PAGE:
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PROTECT CHILDREN FROM SEX ABUSE, INUIT LEADER URGES: The head of the country's leading Inuit organization is urging Canada's leaders, indigenous and otherwise, to protect children from the scourge of sexual abuse and suicide. Natan Obed says no child deserves to have their innocence taken away. Obed, president of Inuit Tapiriit Kanatami, says his own father struggled with alcoholism after falling victim to sexual and physical abuse at residential school. Extensive interviews with researchers, indigenous leaders and victims by The Canadian Press show sexual abuse in some indigenous communities is widespread. In the 2007-08 Inuit Health Survey conducted in Nunavut, a staggering 52 per cent of women and 22 per cent of men said they experienced severe sexual abuse during childhood.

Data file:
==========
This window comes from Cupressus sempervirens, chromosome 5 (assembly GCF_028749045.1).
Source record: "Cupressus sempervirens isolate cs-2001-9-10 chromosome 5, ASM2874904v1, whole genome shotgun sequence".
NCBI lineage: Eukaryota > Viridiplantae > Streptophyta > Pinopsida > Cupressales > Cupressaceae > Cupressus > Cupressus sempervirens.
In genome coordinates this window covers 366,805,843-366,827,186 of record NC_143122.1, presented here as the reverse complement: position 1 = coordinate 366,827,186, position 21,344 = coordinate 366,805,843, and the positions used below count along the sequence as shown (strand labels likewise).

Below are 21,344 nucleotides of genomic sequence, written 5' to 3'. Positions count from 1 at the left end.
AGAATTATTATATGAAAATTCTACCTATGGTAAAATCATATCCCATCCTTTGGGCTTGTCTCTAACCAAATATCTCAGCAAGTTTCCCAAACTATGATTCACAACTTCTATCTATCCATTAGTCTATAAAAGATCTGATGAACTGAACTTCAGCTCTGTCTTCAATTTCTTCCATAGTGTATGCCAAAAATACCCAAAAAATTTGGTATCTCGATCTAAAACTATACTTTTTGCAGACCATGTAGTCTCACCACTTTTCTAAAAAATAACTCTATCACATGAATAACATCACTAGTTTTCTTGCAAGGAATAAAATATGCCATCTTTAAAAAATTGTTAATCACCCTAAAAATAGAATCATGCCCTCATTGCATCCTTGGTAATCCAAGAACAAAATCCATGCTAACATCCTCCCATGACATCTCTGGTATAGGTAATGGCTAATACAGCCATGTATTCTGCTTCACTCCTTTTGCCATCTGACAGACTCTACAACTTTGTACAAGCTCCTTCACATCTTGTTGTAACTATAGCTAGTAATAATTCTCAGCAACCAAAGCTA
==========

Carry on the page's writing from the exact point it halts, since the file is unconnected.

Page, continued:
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CODERRE SAYS HE DID NOT ASK POLICE TO SPY: Montreal Mayor Denis Coderre is defending himself against accusations he triggered an investigation by city police into a journalist's sources. Coderre said Monday he contacted then-police chief Marc Parent in 2014 because he felt he was being unfairly targeted by the police union. The mayor says rumours were circulating in 2014 that he had used his contacts in the police force to avoid paying a traffic ticket. La Presse reported that columnist Patrick Lagace was targeted twice by city police for surveillance, once in 2014 and again this year. The news organization said police began a surveillance operation on Lagace in 2014 after the mayor called Parent in order to discover who in the force had leaked information.